After lagging behind the industry in 2021, Texas law firms are strongly rebounding so far in 2022, seeing high demand in the industries they know best and, as a result, above-average financial performance.
“It is going well for us, maybe even surprisingly well,” said Wade Cooper, managing partner of Am Law 200 firm Jackson Walker, which posted a record year in 2021.
“We continue to have good success. We are, on average, busier per person, we’ve grown, and rates have gone up OK,” Cooper said. “So in all of those respects, we will see more revenue this year unless we hit a cliff between now and year-end.”
According to a report from the Citi Private Bank Law Firm Group, revenue improved by 5.6% among Texas firms included in the midyear survey, and expenses were up 6.5%, both metrics much better than the industry average. Also, the Citi survey found, homegrown Texas firms stepped up collections during the first half of 2022.
The Wells Fargo Private Bank Legal Specialty Group Six-Month 2022 Check-In Survey found that the Texas region was the only one that improved productivity during the first half of 2022, and a Wells Fargo analyst said it was good to see that the homegrown Texas firms “kind of held their own relative to the industry,” after 2021, when Texas was one of the lowest-performing regions.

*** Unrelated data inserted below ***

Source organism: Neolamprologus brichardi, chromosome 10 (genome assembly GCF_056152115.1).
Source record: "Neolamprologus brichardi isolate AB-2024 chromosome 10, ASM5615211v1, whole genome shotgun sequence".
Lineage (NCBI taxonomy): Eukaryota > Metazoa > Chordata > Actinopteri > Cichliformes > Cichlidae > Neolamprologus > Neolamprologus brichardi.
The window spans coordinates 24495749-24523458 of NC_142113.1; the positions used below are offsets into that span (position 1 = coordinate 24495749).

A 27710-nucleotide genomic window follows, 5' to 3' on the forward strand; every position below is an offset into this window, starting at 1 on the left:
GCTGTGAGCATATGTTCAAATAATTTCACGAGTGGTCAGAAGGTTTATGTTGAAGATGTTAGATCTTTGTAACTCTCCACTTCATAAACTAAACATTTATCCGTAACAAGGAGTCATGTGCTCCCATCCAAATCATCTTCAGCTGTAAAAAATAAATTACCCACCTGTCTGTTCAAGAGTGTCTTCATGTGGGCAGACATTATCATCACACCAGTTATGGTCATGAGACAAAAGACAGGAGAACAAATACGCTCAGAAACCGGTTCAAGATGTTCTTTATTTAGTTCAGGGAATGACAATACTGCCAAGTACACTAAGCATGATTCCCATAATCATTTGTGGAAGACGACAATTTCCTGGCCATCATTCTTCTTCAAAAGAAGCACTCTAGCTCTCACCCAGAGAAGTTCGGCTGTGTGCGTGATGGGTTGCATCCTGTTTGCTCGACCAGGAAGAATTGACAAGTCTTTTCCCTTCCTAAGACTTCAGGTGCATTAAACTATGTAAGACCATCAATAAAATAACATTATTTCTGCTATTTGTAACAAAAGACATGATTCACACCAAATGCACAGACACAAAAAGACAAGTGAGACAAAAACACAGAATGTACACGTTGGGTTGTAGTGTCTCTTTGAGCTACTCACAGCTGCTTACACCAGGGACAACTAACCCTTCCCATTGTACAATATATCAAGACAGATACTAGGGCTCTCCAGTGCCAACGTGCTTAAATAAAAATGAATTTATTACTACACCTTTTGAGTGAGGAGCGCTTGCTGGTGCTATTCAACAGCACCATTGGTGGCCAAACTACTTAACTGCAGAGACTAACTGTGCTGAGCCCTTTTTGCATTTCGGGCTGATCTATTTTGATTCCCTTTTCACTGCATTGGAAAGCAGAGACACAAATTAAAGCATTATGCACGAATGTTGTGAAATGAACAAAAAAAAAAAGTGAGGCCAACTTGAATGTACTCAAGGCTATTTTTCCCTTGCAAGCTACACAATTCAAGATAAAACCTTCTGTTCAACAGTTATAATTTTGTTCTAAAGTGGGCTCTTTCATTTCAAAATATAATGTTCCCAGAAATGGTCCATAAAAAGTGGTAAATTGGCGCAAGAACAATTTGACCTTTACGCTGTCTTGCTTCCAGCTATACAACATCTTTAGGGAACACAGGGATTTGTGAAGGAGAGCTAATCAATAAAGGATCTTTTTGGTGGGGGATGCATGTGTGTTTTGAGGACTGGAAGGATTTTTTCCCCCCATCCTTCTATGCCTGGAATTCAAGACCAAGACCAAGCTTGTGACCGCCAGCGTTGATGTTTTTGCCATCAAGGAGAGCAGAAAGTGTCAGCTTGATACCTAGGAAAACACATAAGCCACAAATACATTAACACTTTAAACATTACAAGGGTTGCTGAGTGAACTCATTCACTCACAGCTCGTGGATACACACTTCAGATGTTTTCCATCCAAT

Those positive results come despite a slowdown in some kinds of deals nationally, and a Texas market that continues to be impacted by the influx of out-of-state firms opening offices in the Lone Star state.
Kent Zimmermann, a consultant with Zeughauser Group, said Texas firms are benefiting from money flowing into Texas, putting lawyers to work.
“That’s been a trend that’s been building, evidenced in decisions by Elon Musk and other techie types investing in the state, and in some cases moving there,” he said. “It’s kind of a follow-the-money thing, and Texas really benefits from all of the investment.”
Cooper said litigation, real estate and corporate were “big drivers” for Jackson Walker during the first half of 2022.
“Litigation was super busy last year; it continues to be very busy this year. Real estate is a whole whole lot busier than it was last year, and our finance group — mostly real estate finance [but] not entirely — is a whole lot larger after we had the influx of people from several firms, including what used to be Thompson & Knight,” he said.
And, Cooper said, corporate work is up about 10% when compared with the first half of 2021, although he said the nature of the work has changed and includes fewer large deals.
While Wells Fargo found that the firms it surveyed in Texas lost about 1% of their lawyers during the first six months of 2022, in contrast to 5% industry growth, Jackson Walker is about 4% larger than at the start of the year.
“That is meaningful,” Cooper said, noting that since the Great Recession, the firm has hired associates conservatively.
“We are hiring people because we have work,” he said.
Phil Appenzeller, CEO of Munsch Hardt Kopf & Harr, expects 2022 to be another record year.
“We’ve had a really great year so far. Our demand is up about 11% over last year, and our collections are up about 6% over last year. That’s just our non-contingent revenue. It’s up 22% due to a contingency [fee] early in the year,” he said.